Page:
Compression therapy for chronic venous insufficiency

Cindy L. Felty, Thom W. Rooke

Research output: Contribution to journalArticlepeer-review

32 Scopus citations


Compression therapy provides a means to treat venous stasis, venous hypertension, and venous edema. Different methods of compression therapy have been described periodically over the last 2,000 years. In addition to static compression, specialized compression pumps have been developed and a technique of massage called manual lymphatic drainage has emerged to treat primary and secondary lymphedema. Objectives of compression therapy are to reduce the swollen limb to minimum size, maintain that size, and allow the patient to participate in the care of his limb whenever possible. Reduction therapy is achieved by limb elevation, compression pumps as necessary, and compression wraps. Maintenance therapy largely consists of compression wraps or compression stockings. Nonelastic devices have found a place in treating severe lymphedema but it should be emphasized that periodic follow-up must be done during maintenance therapy so that adjunctive maintenance measures can be added as needed.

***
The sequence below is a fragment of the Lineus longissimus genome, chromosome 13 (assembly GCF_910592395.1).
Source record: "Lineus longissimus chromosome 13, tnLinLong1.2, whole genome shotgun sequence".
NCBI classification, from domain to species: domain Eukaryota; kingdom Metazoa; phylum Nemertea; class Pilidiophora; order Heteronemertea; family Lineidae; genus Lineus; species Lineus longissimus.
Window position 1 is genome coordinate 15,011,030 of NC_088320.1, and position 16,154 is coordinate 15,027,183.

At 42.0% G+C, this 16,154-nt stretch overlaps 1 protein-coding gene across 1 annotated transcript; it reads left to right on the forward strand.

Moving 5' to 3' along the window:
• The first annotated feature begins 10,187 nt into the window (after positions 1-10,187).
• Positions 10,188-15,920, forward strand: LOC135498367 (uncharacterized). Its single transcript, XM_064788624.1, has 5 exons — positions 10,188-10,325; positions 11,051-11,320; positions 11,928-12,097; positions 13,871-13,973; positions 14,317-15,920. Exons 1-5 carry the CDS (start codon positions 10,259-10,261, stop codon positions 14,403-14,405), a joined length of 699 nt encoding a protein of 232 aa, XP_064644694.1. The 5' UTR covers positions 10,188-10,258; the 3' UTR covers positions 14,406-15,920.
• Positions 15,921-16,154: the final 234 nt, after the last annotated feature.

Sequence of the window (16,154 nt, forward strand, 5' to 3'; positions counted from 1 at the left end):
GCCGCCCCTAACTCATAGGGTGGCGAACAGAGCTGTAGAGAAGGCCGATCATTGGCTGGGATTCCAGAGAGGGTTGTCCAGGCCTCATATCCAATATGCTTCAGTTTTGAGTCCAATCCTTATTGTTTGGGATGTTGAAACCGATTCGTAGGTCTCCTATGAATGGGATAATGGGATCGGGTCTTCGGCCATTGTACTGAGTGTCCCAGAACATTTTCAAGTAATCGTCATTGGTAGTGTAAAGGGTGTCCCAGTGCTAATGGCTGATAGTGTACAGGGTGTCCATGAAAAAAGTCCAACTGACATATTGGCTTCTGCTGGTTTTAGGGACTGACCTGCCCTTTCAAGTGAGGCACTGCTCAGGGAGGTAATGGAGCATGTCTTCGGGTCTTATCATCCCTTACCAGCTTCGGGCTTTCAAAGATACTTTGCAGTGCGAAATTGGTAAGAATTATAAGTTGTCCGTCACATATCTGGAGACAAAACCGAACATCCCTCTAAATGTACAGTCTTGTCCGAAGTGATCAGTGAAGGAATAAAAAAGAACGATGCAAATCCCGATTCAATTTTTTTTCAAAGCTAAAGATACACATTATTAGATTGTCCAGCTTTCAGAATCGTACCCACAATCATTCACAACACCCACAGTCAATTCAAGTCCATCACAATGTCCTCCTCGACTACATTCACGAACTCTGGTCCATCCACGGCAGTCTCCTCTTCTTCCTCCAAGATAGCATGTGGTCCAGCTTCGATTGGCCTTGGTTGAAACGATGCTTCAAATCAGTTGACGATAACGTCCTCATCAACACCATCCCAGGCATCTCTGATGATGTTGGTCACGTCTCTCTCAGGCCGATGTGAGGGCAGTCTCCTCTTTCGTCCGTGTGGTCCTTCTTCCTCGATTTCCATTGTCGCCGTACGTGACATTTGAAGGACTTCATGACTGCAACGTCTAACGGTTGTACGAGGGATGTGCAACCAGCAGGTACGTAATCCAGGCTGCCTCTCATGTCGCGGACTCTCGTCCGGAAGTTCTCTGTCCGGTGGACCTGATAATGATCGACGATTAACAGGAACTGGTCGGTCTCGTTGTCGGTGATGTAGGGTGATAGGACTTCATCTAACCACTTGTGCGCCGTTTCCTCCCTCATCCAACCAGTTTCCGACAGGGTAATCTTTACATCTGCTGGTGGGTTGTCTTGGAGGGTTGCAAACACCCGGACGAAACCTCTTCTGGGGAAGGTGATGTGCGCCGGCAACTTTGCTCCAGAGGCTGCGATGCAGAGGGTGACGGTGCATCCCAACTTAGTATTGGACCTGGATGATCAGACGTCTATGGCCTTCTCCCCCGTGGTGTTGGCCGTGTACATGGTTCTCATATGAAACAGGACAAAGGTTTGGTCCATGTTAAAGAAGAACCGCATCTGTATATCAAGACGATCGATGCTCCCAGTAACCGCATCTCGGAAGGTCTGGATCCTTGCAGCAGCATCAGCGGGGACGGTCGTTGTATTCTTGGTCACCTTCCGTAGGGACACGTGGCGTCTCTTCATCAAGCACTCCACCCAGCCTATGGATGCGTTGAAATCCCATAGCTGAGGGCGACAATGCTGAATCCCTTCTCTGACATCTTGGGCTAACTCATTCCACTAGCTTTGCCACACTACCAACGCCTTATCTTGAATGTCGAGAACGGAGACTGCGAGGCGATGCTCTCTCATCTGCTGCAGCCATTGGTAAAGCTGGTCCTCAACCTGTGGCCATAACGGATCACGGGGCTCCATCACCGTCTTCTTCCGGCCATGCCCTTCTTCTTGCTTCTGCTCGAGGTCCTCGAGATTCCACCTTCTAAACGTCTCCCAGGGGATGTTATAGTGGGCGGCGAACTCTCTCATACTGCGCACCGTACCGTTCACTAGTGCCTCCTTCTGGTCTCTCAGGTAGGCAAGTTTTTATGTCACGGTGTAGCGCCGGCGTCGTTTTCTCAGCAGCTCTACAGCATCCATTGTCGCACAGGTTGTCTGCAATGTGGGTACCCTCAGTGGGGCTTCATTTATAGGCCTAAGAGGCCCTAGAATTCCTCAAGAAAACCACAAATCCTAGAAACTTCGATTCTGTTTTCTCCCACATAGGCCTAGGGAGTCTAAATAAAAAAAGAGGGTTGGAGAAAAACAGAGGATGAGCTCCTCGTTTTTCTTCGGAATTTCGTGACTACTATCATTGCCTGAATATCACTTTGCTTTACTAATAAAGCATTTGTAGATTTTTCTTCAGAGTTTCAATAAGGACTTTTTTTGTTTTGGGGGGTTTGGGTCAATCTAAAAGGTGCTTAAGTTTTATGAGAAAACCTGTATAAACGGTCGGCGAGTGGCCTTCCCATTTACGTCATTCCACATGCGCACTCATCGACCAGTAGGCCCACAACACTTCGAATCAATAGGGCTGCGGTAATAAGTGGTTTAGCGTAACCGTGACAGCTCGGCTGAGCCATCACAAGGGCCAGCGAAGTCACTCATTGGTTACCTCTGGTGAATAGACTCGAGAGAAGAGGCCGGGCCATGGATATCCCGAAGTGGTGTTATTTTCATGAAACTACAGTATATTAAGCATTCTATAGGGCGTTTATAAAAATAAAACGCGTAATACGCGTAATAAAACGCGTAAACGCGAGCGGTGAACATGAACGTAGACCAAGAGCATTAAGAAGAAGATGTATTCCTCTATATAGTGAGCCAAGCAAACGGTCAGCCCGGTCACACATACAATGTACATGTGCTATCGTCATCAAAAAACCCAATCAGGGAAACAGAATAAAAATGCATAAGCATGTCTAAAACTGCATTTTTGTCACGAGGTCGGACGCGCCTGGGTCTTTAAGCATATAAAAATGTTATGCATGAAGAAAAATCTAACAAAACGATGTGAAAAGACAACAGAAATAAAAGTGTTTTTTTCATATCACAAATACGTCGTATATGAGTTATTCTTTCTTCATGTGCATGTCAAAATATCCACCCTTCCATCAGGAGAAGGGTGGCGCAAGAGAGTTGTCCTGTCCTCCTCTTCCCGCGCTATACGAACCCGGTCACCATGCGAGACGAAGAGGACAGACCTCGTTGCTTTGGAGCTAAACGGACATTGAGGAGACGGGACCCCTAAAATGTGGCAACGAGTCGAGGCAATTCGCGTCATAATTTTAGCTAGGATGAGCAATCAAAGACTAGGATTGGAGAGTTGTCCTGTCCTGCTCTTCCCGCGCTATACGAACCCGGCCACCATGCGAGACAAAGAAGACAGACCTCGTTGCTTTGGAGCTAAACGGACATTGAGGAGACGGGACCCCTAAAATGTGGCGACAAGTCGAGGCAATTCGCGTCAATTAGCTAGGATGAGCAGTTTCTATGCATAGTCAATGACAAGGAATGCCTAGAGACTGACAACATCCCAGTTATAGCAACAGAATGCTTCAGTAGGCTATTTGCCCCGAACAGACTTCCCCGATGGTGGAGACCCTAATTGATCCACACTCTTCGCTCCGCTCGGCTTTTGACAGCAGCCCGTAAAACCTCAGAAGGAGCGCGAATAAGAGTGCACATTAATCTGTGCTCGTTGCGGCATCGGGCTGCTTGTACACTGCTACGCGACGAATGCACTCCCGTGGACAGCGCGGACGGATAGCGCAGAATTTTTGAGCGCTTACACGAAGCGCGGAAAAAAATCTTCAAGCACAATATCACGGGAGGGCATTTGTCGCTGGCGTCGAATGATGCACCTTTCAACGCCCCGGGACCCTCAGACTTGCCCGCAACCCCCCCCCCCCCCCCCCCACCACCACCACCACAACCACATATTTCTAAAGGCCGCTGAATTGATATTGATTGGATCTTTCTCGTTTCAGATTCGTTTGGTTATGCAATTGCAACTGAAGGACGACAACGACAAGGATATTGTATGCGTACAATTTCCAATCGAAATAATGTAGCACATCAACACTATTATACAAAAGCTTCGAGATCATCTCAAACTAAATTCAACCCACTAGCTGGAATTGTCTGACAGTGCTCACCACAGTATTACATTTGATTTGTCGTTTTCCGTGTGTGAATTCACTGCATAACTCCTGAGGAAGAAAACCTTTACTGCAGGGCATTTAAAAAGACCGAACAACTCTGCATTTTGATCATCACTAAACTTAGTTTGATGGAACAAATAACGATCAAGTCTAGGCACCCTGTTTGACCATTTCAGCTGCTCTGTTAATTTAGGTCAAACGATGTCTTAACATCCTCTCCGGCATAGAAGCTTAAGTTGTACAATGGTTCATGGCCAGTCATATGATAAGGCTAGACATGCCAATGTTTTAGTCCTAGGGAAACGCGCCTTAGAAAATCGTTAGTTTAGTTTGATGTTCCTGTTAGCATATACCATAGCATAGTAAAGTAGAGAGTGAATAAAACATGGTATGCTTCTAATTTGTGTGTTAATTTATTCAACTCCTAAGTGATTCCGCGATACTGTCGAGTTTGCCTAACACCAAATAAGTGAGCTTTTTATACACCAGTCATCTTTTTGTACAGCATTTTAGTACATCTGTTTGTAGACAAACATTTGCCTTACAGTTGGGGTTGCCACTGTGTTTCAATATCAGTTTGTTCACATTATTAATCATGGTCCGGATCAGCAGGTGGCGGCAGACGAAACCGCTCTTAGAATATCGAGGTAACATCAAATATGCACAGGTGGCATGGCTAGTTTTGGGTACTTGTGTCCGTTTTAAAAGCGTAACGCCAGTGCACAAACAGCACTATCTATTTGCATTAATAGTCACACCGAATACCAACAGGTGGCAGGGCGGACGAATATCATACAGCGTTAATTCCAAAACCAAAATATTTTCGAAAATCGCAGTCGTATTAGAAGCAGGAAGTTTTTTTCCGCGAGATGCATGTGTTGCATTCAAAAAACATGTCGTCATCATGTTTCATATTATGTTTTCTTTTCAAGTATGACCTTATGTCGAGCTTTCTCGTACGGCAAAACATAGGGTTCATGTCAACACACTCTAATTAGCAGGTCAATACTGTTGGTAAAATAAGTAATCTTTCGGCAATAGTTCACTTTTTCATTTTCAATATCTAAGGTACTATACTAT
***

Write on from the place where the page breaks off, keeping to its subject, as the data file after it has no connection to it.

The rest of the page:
Original languageEnglish (US)
Pages (from-to)36-40
Number of pages5
JournalSeminars in Vascular Surgery
Issue number1 SPEC. ISS.
StatePublished - Mar 2005

ASJC Scopus subject areas

  • Surgery
  • Cardiology and Cardiovascular Medicine


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